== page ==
Nancy Berardi, R.N., an elementary-school nurse in Rochester, New York, has Ben in her office. The towheaded fifth-grader has arrived with a fever, a cough, and a sore throat. "I just saw your sister yesterday--she has strep, right?" Berardi asks. Ben nods.
Seconds later, Berardi's on the phone with Ben's mom, who's at work. "We'll take a strep culture and have the doctor examine him," she explains, jotting down Ben's health-insurance information. She calls a telemedicine tech, who arrives at the school soon after to swab Ben's throat for a rapid strep test. Five minutes later, the results come back positive. The tech logs Ben's details on a secure server.
"Ready to see the doctor now?" Berardi asks. With a click of the tech's mouse, a physician appears on a monitor.
"So, Ben, I hear you aren't feeling so great," says the doctor.
"Yeah," Ben replies, enthralled by the image on the screen.
The pediatrician goes over the symptoms with Berardi.
"Let's check his ears and lungs," he says, and the tech fastens an electronic otoscope to Ben's ear. An image of his eardrum pops up on the screen. "Looks fine," the doctor says. "Let's check the other ear."
After he determines that neither ear is infected, Berardi places a digital stethoscope on Ben's chest so the doctor can listen to his heart and lungs. The doctor asks Ben to open his mouth so he can see his throat and tonsils. "Purplish-red throat," he says. "It's definitely strep. I'll phone in a prescription." Berardi thanks him and then calls Ben's mom, who will leave work and take her son home.
Thanks to the use of telemedicine, technology that brings the doctor's office to child-care centers and schools, this was another typical day in the nurse's office at Abraham Lincoln School No. 22. "We can often get a child seen by a doctor and treated within an hour," says Berardi. Telemedicine has evolved from chiefly being a way to bring medical care to rural areas with a shortage of primary-care doctors and specialists. Now it's an increasingly popular way to offer care in urban and suburban areas too.
Berardi's school is part of a telemedicine program designed by the University of Rochester Medical Center. Sometimes a provider from the child's own primary-care practice is available to see the child; either way, a report goes out to the child's own pediatrician after the visit. This program, called Health-e-Access, began in 2001 in three child-care centers and is now in all 37 of Rochester's city elementary schools, says director Kenneth McConnochie, M.D., M.P.H., professor of pediatrics. Since the program started, there have been more than 13,000 telemedicine visits and there are at least 24 similar programs across the country, including The Georgia Partnership for TeleHealth and the Arizona Telemedicine Program at the University of Arizona in Tucson.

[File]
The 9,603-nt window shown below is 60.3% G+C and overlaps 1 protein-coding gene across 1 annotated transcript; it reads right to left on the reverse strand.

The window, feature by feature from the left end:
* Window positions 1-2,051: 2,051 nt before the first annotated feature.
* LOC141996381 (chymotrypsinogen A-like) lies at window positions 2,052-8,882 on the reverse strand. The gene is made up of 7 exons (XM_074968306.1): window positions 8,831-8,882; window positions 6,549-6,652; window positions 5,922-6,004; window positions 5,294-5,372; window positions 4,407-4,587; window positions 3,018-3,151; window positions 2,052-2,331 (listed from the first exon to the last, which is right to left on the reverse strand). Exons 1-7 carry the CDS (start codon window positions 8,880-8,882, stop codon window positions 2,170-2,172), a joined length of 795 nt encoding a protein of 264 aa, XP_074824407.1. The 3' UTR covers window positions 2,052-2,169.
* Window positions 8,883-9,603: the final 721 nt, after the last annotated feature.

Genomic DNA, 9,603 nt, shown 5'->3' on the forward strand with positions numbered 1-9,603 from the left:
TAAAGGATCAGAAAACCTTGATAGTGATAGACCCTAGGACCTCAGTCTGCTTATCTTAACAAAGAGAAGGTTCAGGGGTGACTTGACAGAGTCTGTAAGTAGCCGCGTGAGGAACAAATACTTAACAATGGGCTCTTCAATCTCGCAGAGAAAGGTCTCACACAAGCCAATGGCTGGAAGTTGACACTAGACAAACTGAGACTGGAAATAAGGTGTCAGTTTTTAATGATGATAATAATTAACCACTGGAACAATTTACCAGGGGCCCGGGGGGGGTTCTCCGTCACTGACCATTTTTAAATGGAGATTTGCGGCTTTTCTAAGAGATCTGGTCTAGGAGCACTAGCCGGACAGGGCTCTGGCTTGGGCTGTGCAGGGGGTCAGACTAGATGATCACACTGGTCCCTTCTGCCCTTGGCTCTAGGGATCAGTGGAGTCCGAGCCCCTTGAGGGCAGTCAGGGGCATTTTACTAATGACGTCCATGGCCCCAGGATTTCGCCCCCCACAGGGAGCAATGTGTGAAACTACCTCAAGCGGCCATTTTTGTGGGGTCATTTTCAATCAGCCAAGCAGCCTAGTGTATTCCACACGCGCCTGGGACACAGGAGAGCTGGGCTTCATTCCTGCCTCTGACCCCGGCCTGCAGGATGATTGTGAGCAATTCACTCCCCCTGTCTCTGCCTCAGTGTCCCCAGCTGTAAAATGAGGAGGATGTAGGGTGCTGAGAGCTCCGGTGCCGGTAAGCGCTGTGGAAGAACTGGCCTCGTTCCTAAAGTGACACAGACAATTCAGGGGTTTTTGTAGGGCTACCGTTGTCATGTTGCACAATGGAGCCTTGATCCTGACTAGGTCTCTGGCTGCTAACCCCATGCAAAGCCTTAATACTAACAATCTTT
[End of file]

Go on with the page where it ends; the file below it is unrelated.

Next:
One big advantage of telemedicine is that kids can be seen right away at school, rather than at an after-hours pediatric clinic or a local E.R. "In one analysis of pediatric emergency-department visits, we found that 40 percent were for nonemergencies such as rashes and other problems that can be diagnosed with telemedicine," says Dr. McConnochie. When telemedicine was offered in child-care facilities and in elementary schools, E.R. visits for these kids dropped by 22 percent.
VaLeesa Rush, of Kansas City, Kansas, used her school's service when her then 6-year-old daughter, MacKayla, developed an ear infection. Within an hour of hearing from the nurse, she was videoconferencing with the doctor at school. "MacKayla gets stressed in doctor's offices," says Rush. "Since she knew the school nurse, she was much more relaxed. It was also a relief not to have to sit in a doctor's office worrying about germs." Windy Garrett, R.N., the nurse at MacKayla's school, says having the trusted figure of a school nurse in the comfort of a familiar setting nearby may also ease parent anxiety. "I can tell by the look on a parent's face when she doesn't understand something," she says. "I'll ask the physician to repeat it, or I'll say to the parent, 'That sounds confusing. Does that make sense to you?' so she can speak up."
Increasingly, schools are also using telemedicine as a way to diagnose and treat mental-health issues like ADHD and autism, says Ryan Spaulding, Ph.D., director of the Center for Telemedicine & Telehealth at the University of Kansas Medical Center, in Kansas City, home of the country's longest-running school program. This is largely because there's a shortage of child psychiatrists, psychologists, and autism-spectrum experts in the United States. "It can be hard for parents to find an expert close enough to them. Often they have to take a day off for psychological testing," explains Dr. Spaulding.